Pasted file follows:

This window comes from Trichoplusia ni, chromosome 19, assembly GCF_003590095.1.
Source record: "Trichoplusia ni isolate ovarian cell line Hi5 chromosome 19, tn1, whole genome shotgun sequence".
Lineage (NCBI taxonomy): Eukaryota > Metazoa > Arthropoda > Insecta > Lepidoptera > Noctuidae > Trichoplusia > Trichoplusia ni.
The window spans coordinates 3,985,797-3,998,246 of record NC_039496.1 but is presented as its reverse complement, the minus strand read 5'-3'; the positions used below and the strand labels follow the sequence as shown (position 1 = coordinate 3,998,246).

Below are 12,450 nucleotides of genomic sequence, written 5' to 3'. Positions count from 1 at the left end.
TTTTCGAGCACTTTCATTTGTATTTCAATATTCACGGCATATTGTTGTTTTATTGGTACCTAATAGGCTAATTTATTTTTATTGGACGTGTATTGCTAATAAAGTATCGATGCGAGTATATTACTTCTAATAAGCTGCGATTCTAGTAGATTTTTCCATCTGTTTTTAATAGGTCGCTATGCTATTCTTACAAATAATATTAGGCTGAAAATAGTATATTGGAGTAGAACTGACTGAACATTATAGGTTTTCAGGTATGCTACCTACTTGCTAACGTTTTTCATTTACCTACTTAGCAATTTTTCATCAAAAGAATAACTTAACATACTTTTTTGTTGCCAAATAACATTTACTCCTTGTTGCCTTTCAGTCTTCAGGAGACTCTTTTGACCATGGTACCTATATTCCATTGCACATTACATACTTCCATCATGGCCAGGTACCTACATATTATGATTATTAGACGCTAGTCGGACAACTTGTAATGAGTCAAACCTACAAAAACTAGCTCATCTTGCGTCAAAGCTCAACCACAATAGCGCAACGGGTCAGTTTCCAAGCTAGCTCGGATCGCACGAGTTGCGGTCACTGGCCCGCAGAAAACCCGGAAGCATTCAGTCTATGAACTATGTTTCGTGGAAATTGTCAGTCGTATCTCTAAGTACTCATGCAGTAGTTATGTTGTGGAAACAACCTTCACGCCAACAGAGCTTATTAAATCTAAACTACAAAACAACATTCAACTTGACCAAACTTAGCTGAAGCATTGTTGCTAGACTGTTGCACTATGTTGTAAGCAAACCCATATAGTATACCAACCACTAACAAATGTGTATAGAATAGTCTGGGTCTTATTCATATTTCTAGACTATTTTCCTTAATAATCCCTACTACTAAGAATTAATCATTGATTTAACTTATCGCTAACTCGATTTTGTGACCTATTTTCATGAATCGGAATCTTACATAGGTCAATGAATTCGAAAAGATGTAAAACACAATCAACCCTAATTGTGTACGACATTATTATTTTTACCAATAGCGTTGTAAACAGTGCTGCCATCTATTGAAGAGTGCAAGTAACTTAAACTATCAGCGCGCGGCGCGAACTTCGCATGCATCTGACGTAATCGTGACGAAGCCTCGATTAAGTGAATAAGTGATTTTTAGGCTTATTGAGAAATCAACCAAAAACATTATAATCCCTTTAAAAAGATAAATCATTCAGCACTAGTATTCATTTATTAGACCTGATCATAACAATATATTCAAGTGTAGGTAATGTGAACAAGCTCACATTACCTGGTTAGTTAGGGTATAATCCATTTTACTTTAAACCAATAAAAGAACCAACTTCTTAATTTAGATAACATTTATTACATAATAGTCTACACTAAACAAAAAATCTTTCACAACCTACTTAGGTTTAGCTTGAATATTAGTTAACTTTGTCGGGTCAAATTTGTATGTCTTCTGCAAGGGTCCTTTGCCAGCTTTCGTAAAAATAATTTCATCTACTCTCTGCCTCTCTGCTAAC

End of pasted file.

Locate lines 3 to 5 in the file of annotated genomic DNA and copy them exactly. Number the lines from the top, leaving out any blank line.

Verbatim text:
Lineage (NCBI taxonomy): Eukaryota > Metazoa > Arthropoda > Insecta > Lepidoptera > Noctuidae > Trichoplusia > Trichoplusia ni.
The window spans coordinates 3,985,797-3,998,246 of record NC_039496.1 but is presented as its reverse complement, the minus strand read 5'-3'; the positions used below and the strand labels follow the sequence as shown (position 1 = coordinate 3,998,246).

Below are 12,450 nucleotides of genomic sequence, written 5' to 3'. Positions count from 1 at the left end.